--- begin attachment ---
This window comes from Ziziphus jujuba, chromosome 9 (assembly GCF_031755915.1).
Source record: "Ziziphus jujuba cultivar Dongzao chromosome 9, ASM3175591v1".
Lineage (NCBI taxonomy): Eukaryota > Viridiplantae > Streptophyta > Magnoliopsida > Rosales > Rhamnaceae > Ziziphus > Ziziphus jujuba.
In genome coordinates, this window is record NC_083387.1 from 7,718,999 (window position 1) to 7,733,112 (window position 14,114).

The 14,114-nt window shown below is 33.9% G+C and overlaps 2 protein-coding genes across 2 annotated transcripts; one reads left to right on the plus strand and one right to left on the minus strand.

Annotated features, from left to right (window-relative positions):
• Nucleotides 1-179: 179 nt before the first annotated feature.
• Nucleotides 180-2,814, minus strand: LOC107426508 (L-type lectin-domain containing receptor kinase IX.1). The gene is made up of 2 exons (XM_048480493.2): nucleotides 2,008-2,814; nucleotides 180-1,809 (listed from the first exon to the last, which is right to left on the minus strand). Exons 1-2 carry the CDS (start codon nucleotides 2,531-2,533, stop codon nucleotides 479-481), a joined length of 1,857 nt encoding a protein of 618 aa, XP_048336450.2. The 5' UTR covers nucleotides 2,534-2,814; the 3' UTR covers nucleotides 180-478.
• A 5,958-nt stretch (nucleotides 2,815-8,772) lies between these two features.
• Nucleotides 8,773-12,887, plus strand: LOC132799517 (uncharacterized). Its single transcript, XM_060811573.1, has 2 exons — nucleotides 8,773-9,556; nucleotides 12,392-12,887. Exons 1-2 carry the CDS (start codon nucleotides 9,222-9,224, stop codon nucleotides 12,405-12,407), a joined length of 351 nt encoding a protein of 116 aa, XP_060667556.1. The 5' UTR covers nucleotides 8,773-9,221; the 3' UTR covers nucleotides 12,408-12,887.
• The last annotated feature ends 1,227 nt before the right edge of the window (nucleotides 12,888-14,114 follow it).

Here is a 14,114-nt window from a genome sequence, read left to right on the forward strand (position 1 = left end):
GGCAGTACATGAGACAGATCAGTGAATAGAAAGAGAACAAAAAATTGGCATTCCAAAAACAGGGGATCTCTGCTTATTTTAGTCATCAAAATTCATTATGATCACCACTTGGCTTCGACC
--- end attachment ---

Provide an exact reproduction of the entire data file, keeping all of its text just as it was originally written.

This window comes from Ziziphus jujuba, chromosome 9 (assembly GCF_031755915.1).
Source record: "Ziziphus jujuba cultivar Dongzao chromosome 9, ASM3175591v1".
Lineage (NCBI taxonomy): Eukaryota > Viridiplantae > Streptophyta > Magnoliopsida > Rosales > Rhamnaceae > Ziziphus > Ziziphus jujuba.
In genome coordinates, this window is record NC_083387.1 from 7,718,999 (window position 1) to 7,733,112 (window position 14,114).

The 14,114-nt window shown below is 33.9% G+C and overlaps 2 protein-coding genes across 2 annotated transcripts; one reads left to right on the plus strand and one right to left on the minus strand.

Annotated features, from left to right (window-relative positions):
• Nucleotides 1-179: 179 nt before the first annotated feature.
• Nucleotides 180-2,814, minus strand: LOC107426508 (L-type lectin-domain containing receptor kinase IX.1). The gene is made up of 2 exons (XM_048480493.2): nucleotides 2,008-2,814; nucleotides 180-1,809 (listed from the first exon to the last, which is right to left on the minus strand). Exons 1-2 carry the CDS (start codon nucleotides 2,531-2,533, stop codon nucleotides 479-481), a joined length of 1,857 nt encoding a protein of 618 aa, XP_048336450.2. The 5' UTR covers nucleotides 2,534-2,814; the 3' UTR covers nucleotides 180-478.
• A 5,958-nt stretch (nucleotides 2,815-8,772) lies between these two features.
• Nucleotides 8,773-12,887, plus strand: LOC132799517 (uncharacterized). Its single transcript, XM_060811573.1, has 2 exons — nucleotides 8,773-9,556; nucleotides 12,392-12,887. Exons 1-2 carry the CDS (start codon nucleotides 9,222-9,224, stop codon nucleotides 12,405-12,407), a joined length of 351 nt encoding a protein of 116 aa, XP_060667556.1. The 5' UTR covers nucleotides 8,773-9,221; the 3' UTR covers nucleotides 12,408-12,887.
• The last annotated feature ends 1,227 nt before the right edge of the window (nucleotides 12,888-14,114 follow it).

Here is a 14,114-nt window from a genome sequence, read left to right on the forward strand (position 1 = left end):
GGCAGTACATGAGACAGATCAGTGAATAGAAAGAGAACAAAAAATTGGCATTCCAAAAACAGGGGATCTCTGCTTATTTTAGTCATCAAAATTCATTATGATCACCACTTGGCTTCGACC